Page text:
keywords = "Animal models, local field potential, microtubule-associated proteins, neuronal cytoskeleton, sleep-wake regulation, state-dependent brain oscillations, tau",
author = "Cantero, {Jose L.} and Eva Hita-Yaez and Bernardo Moreno-Lopez and Federico Portillo and Alicia Rubio and Jesus Avila",
year = "2010",
doi = "10.3233/JAD-2010-100285",
language = "English",
volume = "21",
pages = "411--421",
journal = "Journal of Alzheimer's Disease",
issn = "1387-2877",
publisher = "IOS Press",
number = "2",

}

TY - JOUR

T1 - Tau protein role in sleep-wake cycle

AU - Cantero, Jose L.

AU - Hita-Yaez, Eva

AU - Moreno-Lopez, Bernardo

AU - Portillo, Federico

AU - Rubio, Alicia

AU - Avila, Jesus

PY - 2010

Y1 - 2010

N2 - Evidence has shown that the lack of tau produces subtle changes in neuronal structure and modest impairment in complex behaviors, suggesting compensatory mechanisms carried out by other neuronal microtubule-associated proteins. Here we show major abnormalities in sleep-wake cycle of tau-deficient animals including increased wakefulness duration and decreased non-rapid eye movement (NREM) sleep time, a higher number of state transitions between NREM and wake, and shortened sleep bouts. Altered sleep structure in tau-/- mice was accompanied by a significant decline in delta power together with an enhanced spectral density of sleep spindles during NREM sleep. No significant differences were observed in rapid eye movement (REM) sleep between the two mouse strains. Taken together, these results suggest that tau indirectly participates in the regulation of the sleep-wake cycle modulating not only the control and maintenance of global brain states but also the cerebral oscillatory patterns underlying sleep-wake states.

AB - Evidence has shown that the lack of tau produces subtle changes in neuronal structure and modest impairment in complex behaviors, suggesting compensatory mechanisms carried out by other neuronal microtubule-associated proteins. Here we show major abnormalities in sleep-wake cycle of tau-deficient animals including increased wakefulness duration and decreased non-rapid eye movement (NREM) sleep time, a higher number of state transitions between NREM and wake, and shortened sleep bouts. Altered sleep structure in tau-/- mice was accompanied by a significant decline in delta power together with an enhanced spectral density of sleep spindles during NREM sleep. No significant differences were observed in rapid eye movement (REM) sleep between the two mouse strains. Taken together, these results suggest that tau indirectly participates in the regulation of the sleep-wake cycle modulating not only the control and maintenance of global brain states but also the cerebral oscillatory patterns underlying sleep-wake states.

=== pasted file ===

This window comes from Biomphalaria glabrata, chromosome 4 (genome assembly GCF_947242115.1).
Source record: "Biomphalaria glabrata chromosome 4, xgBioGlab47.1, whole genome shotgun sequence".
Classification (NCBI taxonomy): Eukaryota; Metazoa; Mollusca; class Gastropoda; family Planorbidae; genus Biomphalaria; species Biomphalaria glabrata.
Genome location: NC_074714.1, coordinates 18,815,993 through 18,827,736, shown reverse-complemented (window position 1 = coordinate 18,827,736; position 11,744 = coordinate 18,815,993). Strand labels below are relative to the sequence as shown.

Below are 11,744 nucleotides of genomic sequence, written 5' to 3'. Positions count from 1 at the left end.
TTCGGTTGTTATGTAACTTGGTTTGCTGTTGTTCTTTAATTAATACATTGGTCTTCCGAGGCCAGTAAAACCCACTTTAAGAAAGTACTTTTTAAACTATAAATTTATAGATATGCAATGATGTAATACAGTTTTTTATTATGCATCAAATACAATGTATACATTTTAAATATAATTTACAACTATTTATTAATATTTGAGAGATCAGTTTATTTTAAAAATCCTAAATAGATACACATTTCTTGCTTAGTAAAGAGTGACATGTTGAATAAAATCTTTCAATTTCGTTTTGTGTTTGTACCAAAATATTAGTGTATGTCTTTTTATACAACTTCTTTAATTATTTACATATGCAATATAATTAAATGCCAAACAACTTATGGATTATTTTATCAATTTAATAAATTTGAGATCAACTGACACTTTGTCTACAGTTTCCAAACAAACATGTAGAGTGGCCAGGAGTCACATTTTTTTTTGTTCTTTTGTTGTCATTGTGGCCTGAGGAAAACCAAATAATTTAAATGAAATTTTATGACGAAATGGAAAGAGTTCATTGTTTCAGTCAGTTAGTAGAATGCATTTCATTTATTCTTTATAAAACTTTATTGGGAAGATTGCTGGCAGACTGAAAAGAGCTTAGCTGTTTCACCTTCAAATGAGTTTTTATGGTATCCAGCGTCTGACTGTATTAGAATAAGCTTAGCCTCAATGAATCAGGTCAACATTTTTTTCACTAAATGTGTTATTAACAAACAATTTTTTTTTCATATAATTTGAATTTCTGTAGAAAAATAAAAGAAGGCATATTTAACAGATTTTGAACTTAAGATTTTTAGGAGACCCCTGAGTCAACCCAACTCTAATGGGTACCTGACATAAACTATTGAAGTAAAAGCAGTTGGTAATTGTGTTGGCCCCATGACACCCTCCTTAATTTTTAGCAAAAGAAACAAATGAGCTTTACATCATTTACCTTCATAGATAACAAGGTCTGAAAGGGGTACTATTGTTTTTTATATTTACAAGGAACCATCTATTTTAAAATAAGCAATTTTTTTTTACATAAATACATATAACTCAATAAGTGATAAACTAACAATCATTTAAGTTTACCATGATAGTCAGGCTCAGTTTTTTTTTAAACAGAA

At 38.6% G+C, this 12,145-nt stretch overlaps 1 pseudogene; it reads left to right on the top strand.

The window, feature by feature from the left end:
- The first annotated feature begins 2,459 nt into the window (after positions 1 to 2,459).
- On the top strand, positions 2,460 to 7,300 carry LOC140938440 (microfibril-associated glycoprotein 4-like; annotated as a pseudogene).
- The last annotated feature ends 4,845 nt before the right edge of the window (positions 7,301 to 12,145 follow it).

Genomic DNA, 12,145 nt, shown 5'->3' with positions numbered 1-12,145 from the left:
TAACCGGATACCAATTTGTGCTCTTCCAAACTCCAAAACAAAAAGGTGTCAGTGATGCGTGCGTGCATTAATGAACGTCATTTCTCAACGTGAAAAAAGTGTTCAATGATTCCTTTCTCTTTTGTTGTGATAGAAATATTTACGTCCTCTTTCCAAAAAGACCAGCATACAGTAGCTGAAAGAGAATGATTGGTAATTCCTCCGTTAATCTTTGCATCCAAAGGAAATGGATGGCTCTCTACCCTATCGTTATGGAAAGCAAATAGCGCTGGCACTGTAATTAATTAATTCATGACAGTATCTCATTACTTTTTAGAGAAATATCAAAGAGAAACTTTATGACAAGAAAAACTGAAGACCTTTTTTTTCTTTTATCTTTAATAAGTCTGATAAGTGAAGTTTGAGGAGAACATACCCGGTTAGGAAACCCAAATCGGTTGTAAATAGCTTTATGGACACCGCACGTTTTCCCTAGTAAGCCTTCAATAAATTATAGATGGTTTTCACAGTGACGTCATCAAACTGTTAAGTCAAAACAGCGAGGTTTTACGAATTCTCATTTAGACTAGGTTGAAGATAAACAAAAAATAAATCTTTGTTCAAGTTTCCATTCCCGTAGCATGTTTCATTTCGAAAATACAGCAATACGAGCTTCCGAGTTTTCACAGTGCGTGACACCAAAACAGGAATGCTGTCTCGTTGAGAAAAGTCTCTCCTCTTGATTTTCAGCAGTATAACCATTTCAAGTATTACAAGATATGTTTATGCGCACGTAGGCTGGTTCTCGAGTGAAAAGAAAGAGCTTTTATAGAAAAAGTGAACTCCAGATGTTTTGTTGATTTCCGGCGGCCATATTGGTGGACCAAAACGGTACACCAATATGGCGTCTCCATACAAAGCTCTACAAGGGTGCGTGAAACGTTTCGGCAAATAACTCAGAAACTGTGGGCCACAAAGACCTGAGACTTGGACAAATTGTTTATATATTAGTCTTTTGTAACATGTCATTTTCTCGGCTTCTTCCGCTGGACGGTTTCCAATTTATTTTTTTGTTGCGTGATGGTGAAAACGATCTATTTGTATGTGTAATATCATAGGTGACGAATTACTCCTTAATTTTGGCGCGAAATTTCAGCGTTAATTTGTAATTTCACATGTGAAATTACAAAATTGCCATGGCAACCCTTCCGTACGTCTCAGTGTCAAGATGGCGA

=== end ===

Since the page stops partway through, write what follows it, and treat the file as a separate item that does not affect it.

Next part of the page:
KW - Animal models

KW - local field potential

KW - microtubule-associated proteins

KW - neuronal cytoskeleton

KW - sleep-wake regulation

KW - state-dependent brain oscillations

KW - tau

UR - http://www.scopus.com/inward/record.url?scp=77957552903&partnerID=8YFLogxK

UR - http://www.scopus.com/inward/citedby.url?scp=77957552903&partnerID=8YFLogxK

U2 - 10.3233/JAD-2010-100285

DO - 10.3233/JAD-2010-100285

M3 - Article

VL - 21

SP - 411

EP - 421

JO - Journal of Alzheimer's Disease

JF - Journal of Alzheimer's Disease

SN - 1387-2877

IS - 2

ER -